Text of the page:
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Consider the following, simple class constructor. (note that I am obviously not including all methods that are referenced.

// Initialize User class.
public function __construct($user_id = NULL)
{
    // If user is loaded (and a user ID is provided)
    if ($user_id)
    {
        // If user is authorized.
        if ($this->authorized($user_id))
        {
            // Load user information.
            $this->info = $this->load($user_id);
        }
        else
        {
            // Return an empty (nonexistent) user.
            return NULL;
        }
    }

    // If user is loaded (and no user ID is provided)
    else
    {
        // Create a new user.
        $new_user = create_user();

        // Return the new user's ID.
        return $new_user;
    }
}

My question is this: is my method of returning values here wrong? My friend insists that a constructor should ALWAYS return an object NO MATTER WHAT. However, the way I have it laid out here seems much simpler, and is much easier to work with. (If I am making a new user, then I get his ID right off the bat. If I am loading an existing user, I immediately have access to her/his information)

If it IS wrong, why? Why is this bad?

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1  
Nothing is "Always, no matter what"... –  Jon May 12 '12 at 21:08
1  
In PHP, return values have no effect. See stackoverflow.com/questions/2214724/… –  Cory Carson May 12 '12 at 21:11
2  
Your friends advice is probably coming from a much different language. –  Cory Carson May 12 '12 at 21:12
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3 Answers 3

up vote 9 down vote accepted

What you're trying to do simply doesn't work, the constructor will return the new instance of User anyway, even when you try to return null.

For example, this:

class User {
  function __construct() {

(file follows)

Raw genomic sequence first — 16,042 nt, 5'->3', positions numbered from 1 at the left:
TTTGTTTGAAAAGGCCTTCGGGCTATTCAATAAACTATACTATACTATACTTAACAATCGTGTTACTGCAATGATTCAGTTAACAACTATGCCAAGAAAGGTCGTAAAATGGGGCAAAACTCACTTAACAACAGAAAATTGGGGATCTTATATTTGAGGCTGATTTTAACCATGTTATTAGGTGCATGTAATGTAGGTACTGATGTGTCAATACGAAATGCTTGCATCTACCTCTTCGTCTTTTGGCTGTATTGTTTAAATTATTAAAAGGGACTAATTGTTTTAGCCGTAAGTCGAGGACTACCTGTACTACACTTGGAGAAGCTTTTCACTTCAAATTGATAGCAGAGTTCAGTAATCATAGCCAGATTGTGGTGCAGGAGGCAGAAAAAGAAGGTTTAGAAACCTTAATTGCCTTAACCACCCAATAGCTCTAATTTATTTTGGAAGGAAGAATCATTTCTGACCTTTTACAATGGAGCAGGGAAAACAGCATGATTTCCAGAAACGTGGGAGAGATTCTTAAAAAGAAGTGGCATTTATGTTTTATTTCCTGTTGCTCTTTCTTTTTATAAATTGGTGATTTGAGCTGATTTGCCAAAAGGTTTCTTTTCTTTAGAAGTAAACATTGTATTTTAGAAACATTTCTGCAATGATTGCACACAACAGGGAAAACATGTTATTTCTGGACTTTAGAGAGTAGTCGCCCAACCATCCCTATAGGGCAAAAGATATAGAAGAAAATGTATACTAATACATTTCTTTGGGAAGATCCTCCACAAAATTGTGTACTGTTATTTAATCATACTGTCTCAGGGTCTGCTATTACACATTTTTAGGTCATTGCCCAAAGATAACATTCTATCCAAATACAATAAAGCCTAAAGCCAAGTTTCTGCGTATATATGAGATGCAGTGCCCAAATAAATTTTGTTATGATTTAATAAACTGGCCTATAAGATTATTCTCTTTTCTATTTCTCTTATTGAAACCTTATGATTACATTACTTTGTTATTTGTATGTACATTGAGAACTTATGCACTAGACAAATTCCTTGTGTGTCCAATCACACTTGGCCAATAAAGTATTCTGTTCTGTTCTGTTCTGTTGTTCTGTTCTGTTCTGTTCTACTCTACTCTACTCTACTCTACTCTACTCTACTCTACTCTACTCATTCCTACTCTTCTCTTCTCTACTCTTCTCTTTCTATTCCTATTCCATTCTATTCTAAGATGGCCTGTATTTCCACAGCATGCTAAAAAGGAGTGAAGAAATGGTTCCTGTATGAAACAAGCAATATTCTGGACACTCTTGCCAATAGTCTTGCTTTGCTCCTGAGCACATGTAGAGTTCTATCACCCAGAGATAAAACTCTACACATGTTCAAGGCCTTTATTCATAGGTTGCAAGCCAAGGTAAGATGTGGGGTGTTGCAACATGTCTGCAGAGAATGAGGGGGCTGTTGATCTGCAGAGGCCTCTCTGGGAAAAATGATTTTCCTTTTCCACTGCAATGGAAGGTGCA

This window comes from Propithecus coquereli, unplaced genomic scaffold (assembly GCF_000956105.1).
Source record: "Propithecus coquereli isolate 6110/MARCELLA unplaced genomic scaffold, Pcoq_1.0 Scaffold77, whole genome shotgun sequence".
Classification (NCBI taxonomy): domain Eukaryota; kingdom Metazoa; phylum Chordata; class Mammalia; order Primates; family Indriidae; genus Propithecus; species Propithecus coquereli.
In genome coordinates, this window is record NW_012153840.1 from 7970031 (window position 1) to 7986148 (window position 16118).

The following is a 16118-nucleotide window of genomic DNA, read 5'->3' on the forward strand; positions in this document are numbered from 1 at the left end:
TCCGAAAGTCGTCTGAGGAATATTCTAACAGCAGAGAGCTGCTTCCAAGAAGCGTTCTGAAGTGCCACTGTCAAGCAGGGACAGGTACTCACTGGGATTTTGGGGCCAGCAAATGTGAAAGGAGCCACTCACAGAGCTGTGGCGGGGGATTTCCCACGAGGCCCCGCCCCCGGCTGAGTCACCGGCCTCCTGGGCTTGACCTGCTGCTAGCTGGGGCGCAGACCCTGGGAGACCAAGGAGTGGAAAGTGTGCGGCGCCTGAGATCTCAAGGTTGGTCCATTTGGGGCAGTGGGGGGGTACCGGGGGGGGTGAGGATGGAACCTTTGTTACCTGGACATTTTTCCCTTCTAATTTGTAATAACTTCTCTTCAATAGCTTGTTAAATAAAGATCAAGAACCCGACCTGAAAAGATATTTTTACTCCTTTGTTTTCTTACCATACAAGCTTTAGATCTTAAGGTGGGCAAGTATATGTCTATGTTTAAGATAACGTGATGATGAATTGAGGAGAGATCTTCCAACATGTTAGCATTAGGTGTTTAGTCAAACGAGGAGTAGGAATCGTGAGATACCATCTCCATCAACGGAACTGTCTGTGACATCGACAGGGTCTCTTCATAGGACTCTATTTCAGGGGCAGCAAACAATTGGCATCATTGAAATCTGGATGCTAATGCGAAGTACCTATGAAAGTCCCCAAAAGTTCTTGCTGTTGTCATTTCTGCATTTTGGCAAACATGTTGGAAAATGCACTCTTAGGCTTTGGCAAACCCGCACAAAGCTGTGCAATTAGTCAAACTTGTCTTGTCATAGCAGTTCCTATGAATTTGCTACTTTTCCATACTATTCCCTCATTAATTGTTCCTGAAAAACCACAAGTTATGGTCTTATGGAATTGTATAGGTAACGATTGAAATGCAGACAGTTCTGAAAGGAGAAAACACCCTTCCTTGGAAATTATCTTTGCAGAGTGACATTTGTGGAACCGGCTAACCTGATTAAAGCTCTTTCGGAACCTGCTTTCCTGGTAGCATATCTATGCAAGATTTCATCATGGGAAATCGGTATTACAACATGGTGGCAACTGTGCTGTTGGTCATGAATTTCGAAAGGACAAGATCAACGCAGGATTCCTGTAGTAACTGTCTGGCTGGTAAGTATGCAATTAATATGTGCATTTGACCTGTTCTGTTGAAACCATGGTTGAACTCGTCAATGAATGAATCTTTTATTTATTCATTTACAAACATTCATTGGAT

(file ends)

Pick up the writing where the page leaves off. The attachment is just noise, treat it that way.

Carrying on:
return null;
  }
}
var_dump(new User());

will print:

object(User)#1 (0) {
}

http://codepad.org/0IdJydkY

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The object is already created at this point, and __construct() is intended ONLY to modify the object's properties on creation. When called on new, the return value of this constructor is simply ignored. You can however do $obj->__construct($user_id) which will return $new_user value in OP's case. But attempting $obj->__construct($user_id) is just bad though. Very, very bad. Never call a constructor method directly. –  bob-the-destroyer May 12 '12 at 22:11
    
@bob-the-destroyer I never thought of using $obj->__construct($user_id) directly. Very, very bad indeed! For starters, if one calls that, __construct will be running for a second time (since it already ran once on new ClassName()). –  bfavaretto May 12 '12 at 22:15
    
Right. Although you can typically call PHP "magic methods" from outside a class, it's neither commonly used nor productive. Even worse than an "anti-pattern". In OP's case, this is very much "wrong". A better fix for OP is to call a handler/wrapper function which either returns an object or null. –  bob-the-destroyer May 12 '12 at 22:27
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You could add a static method to your class to create the user or to return null

public static function createUser() {
    // do your checks
    // if valid return instance
    // return null;
}

$user = User::createUser();

Note: You may have to make your authorized() method static - depends on the rest of your class.

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1  
Pattern Factory, right? I think it fit correct –  Tiago Peczenyj May 12 '12 at 21:23
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Your __construct() function shouldn't return any value at all, it always automatically returns the object - it should be used to initiate certain things.

I would recommend putting the code in a different function.

More on this can be read here: Echo Return construct method;

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